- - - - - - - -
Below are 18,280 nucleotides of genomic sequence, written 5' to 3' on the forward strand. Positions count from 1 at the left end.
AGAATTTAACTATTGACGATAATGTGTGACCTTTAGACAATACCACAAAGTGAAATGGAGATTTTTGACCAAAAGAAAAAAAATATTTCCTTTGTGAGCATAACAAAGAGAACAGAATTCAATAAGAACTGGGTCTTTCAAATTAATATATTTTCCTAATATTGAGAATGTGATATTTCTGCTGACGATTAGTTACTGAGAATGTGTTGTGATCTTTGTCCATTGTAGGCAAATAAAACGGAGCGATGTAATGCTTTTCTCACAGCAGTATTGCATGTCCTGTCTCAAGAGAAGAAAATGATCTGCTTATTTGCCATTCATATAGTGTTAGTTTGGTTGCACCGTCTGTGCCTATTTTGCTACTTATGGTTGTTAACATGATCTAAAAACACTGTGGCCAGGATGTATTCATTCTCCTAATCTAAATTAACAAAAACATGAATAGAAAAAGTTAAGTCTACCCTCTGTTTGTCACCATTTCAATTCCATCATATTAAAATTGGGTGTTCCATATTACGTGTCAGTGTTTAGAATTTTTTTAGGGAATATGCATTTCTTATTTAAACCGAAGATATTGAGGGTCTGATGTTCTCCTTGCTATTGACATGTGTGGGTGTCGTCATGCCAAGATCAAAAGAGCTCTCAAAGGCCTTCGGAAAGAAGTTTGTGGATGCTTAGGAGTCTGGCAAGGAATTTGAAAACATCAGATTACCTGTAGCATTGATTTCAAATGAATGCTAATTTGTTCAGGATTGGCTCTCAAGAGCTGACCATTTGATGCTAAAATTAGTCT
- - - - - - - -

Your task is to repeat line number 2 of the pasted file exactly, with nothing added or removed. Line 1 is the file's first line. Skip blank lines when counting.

AGAATTTAACTATTGACGATAATGTGTGACCTTTAGACAATACCACAAAGTGAAATGGAGATTTTTGACCAAAAGAAAAAAAATATTTCCTTTGTGAGCATAACAAAGAGAACAGAATTCAATAAGAACTGGGTCTTTCAAATTAATATATTTTCCTAATATTGAGAATGTGATATTTCTGCTGACGATTAGTTACTGAGAATGTGTTGTGATCTTTGTCCATTGTAGGCAAATAAAACGGAGCGATGTAATGCTTTTCTCACAGCAGTATTGCATGTCCTGTCTCAAGAGAAGAAAATGATCTGCTTATTTGCCATTCATATAGTGTTAGTTTGGTTGCACCGTCTGTGCCTATTTTGCTACTTATGGTTGTTAACATGATCTAAAAACACTGTGGCCAGGATGTATTCATTCTCCTAATCTAAATTAACAAAAACATGAATAGAAAAAGTTAAGTCTACCCTCTGTTTGTCACCATTTCAATTCCATCATATTAAAATTGGGTGTTCCATATTACGTGTCAGTGTTTAGAATTTTTTTAGGGAATATGCATTTCTTATTTAAACCGAAGATATTGAGGGTCTGATGTTCTCCTTGCTATTGACATGTGTGGGTGTCGTCATGCCAAGATCAAAAGAGCTCTCAAAGGCCTTCGGAAAGAAGTTTGTGGATGCTTAGGAGTCTGGCAAGGAATTTGAAAACATCAGATTACCTGTAGCATTGATTTCAAATGAATGCTAATTTGTTCAGGATTGGCTCTCAAGAGCTGACCATTTGATGCTAAAATTAGTCT